As much as possible, it’s also important to offer enough variety and options for seniors to choose the exercises they find the most enjoyable. Exercises like tai chi may be especially helpful in improving balance.

Granted, sometimes options are unavoidably limited. Still, chances are that options can be found in most situations. Offering seniors some control over the exercises they choose to perform can instill a greater sense of autonomy and fuel motivation.

Objection #3: I used to be in great shape, but I let myself go. I’ll never be able to get that back.

Changes in hormones, metabolism, bone density, and muscle mass mean that strength and performance levels inevitably decline with age. For seniors who were star athletes in their younger years, they’ll never perform at quite the same level as they did in their 20s and 30s.

But that certainly doesn’t mean that the same feelings of enjoyment and accomplishment aren’t possible! The motivators that propelled athletes to work harder and achieve more don’t automatically go away with age.

The key is to set goals that are age-appropriate – whatever that age might be – keeping in mind that seniors all over the world are constantly stretching the boundaries of what’s possible when it comes to physical strength and endurance. The truth is that a sedentary lifestyle takes a much greater toll on athletic ability than biological aging.

Objection #4: I’ve never been the type of person to go to the gym and now I’m too old or sick to start exercising.

You’re never, never, never too old to get moving and improve your health! For seniors in their 70s, 80s, and 90s, who have never exercised, it might seem too late to atone. The truth is those older adults who become active later in life often show even greater physical and mental improvements than younger adults. Studies have found that even people in their 90s in assisted living can increase muscle mass with resistance training.

There might even be some benefits for those who start exercising late in life. If you weren’t very active in your younger years, you’ve likely never sustained an exercise-related injury that you must now contend with. It’s also likely that you have less wear and tear on your joints. So, no excuses!  Just start easy and build up from there.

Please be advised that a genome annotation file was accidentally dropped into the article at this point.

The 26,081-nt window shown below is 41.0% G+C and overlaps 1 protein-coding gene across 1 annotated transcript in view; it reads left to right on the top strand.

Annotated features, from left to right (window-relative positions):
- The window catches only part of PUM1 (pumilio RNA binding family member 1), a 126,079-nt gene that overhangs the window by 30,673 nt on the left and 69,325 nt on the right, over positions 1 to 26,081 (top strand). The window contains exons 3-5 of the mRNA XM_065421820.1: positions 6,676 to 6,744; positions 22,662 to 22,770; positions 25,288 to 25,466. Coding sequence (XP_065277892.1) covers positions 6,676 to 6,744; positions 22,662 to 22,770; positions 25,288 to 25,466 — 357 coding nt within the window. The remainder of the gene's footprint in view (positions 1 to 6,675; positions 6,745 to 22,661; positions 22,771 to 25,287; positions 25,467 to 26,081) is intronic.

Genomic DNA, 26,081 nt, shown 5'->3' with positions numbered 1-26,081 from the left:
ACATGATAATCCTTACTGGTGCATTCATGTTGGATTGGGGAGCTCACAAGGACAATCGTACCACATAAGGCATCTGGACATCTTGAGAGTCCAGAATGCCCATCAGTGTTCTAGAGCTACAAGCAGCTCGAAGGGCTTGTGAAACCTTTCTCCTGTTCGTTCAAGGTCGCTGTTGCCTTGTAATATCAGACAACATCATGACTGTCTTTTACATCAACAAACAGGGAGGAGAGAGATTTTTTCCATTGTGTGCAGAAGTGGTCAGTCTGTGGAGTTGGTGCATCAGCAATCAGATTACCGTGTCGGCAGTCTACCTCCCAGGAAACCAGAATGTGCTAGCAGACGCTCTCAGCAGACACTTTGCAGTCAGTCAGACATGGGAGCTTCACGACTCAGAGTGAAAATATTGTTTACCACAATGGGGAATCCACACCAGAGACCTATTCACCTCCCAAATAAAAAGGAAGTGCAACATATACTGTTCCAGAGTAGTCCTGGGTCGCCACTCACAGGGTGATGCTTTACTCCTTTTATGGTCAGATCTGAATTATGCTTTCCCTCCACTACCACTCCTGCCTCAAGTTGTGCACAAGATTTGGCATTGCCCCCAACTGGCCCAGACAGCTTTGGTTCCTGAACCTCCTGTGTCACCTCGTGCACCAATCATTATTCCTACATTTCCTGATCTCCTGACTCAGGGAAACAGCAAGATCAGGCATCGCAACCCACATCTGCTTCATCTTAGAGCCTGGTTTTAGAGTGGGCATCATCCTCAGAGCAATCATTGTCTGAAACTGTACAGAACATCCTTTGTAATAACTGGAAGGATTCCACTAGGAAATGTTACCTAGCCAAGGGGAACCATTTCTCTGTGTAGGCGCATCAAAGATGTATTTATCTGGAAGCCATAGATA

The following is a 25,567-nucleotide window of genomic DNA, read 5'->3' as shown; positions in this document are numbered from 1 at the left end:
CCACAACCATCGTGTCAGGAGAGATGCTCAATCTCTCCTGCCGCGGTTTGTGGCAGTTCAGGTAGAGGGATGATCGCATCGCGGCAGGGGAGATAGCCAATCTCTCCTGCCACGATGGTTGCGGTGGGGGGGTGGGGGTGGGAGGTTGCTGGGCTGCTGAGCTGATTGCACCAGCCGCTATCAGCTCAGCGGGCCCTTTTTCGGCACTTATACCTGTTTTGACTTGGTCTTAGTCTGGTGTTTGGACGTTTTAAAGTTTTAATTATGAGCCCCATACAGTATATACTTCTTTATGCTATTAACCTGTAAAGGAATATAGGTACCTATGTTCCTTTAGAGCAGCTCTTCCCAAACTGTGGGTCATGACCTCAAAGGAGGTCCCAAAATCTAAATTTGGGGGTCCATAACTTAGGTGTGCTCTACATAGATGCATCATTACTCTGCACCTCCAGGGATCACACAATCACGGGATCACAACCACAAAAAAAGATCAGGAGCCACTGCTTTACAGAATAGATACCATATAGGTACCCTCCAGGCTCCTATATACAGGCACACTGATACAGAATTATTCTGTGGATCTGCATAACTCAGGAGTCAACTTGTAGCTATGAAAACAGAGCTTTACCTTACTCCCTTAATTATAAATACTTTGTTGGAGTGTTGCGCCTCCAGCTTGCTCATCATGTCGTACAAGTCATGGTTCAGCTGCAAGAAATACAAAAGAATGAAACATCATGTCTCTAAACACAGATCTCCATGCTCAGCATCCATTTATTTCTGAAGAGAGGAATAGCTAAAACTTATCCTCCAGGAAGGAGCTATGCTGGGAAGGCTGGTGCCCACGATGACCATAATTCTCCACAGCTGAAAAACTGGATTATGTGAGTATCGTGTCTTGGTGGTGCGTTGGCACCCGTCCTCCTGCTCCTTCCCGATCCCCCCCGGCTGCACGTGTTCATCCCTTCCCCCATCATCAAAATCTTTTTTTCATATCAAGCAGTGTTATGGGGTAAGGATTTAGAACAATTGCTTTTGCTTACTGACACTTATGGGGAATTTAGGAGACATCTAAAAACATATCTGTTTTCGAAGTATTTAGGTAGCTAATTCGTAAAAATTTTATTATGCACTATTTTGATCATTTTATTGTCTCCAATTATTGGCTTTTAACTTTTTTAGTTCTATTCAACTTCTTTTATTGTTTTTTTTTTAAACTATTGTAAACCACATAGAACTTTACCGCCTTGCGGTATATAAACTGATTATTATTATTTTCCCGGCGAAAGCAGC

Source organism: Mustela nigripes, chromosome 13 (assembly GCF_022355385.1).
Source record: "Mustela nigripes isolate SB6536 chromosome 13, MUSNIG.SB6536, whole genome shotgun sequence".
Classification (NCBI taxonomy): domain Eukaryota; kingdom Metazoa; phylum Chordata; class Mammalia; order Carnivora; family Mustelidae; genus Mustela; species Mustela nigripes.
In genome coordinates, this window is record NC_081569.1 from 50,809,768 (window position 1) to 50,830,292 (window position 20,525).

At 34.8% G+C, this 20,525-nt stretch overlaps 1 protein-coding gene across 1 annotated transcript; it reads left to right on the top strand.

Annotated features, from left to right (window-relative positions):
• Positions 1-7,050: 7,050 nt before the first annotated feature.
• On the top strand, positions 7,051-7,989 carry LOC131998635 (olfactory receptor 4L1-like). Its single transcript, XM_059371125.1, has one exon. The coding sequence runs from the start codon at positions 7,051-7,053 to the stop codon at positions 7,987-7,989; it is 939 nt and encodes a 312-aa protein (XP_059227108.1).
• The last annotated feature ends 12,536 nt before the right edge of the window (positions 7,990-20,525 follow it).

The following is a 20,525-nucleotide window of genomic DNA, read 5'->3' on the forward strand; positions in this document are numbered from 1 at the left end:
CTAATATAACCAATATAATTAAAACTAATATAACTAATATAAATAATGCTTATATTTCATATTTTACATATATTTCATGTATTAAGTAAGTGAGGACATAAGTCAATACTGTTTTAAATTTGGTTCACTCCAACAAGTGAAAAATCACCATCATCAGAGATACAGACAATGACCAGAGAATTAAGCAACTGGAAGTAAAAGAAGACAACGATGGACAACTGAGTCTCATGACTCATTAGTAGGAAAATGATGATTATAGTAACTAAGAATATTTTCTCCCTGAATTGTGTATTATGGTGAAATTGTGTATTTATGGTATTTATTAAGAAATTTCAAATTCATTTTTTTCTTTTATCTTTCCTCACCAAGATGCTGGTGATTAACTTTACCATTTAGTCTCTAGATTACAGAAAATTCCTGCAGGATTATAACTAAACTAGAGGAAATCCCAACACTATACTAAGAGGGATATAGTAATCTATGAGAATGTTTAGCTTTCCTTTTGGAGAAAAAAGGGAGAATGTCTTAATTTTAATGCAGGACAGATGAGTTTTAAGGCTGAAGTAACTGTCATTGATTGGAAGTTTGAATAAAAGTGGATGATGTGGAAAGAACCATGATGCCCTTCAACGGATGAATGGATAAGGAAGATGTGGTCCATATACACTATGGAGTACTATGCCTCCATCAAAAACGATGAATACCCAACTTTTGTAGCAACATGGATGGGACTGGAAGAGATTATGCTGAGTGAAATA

Contrary to being a reason to not exercise, the symptoms of many chronic health problems, such as arthritis, heart disease, dementia, or diabetes, can actually be significantly lessened by exercise. Seniors with chronic health problems should always check with a doctor first, but chances are, exercise will help, not hurt.

It really is never too late to start exercising and reaping the benefits.

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Objection #5: I can’t exercise because I’m disabled.

Seniors who are disabled or use wheelchairs do have certain challenges to contend with. But, there’s no reason why they can’t engage in a physical fitness plan that boosts strength, flexibility, and delivers significant cognitive benefits.

For seniors that have access to accessible resistance training machines, full-body strength training can be just as effective in combating age-related muscle loss as it is for those who are not confined to a wheelchair. Many swimming pools offer access to wheelchair users and there are adaptive exercise programs for wheelchair sports such as basketball.

But, not having access to accessible equipment or fitness centers is not a good excuse. Seated weight lifting, stretching, chair aerobics, chair yoga, and chair Tai Chi are just a few options for seniors dealing with a wide range of disabilities.

Effective, whole-body seated workouts should include movements designed to increase mobility, support cardio fitness, improve muscular strength, and expand flexibility. With regular training, these exercises can have a significant impact on health and happiness, increasing range of motion, improving muscle tone and flexibility, and promoting cardiovascular health.

Even seniors who are bedridden can find ways to exercise and should be encouraged to talk with their doctor or physical therapist about exercises that will work around their disability.

Myth #6. I’m way too weak to manage all those machines.

For seniors with access to a fitness center equipped with HUR resistance training machines, this is never a good excuse. HUR machines are equipped with a zero starting load, allowing those with extreme muscle atrophy and even injury to safely begin a strength training program.

But, even for seniors who don’t have access to HUR machines, there is no such thing as “too weak” to start. For those recovering from injury or illness, getting up and getting moving, even in the smallest way, can help manage pain and improve strength and self-confidence.

The key is to start off gently. Too weak to walk around the block? Walk out to the mailbox and back every day. Struggling to get out of your chair? Decide to get in and out of a chair 10 times each day – even if you have to ask for help.

Start where you are and start today. With time, your strength will improve and you can set higher and higher goals.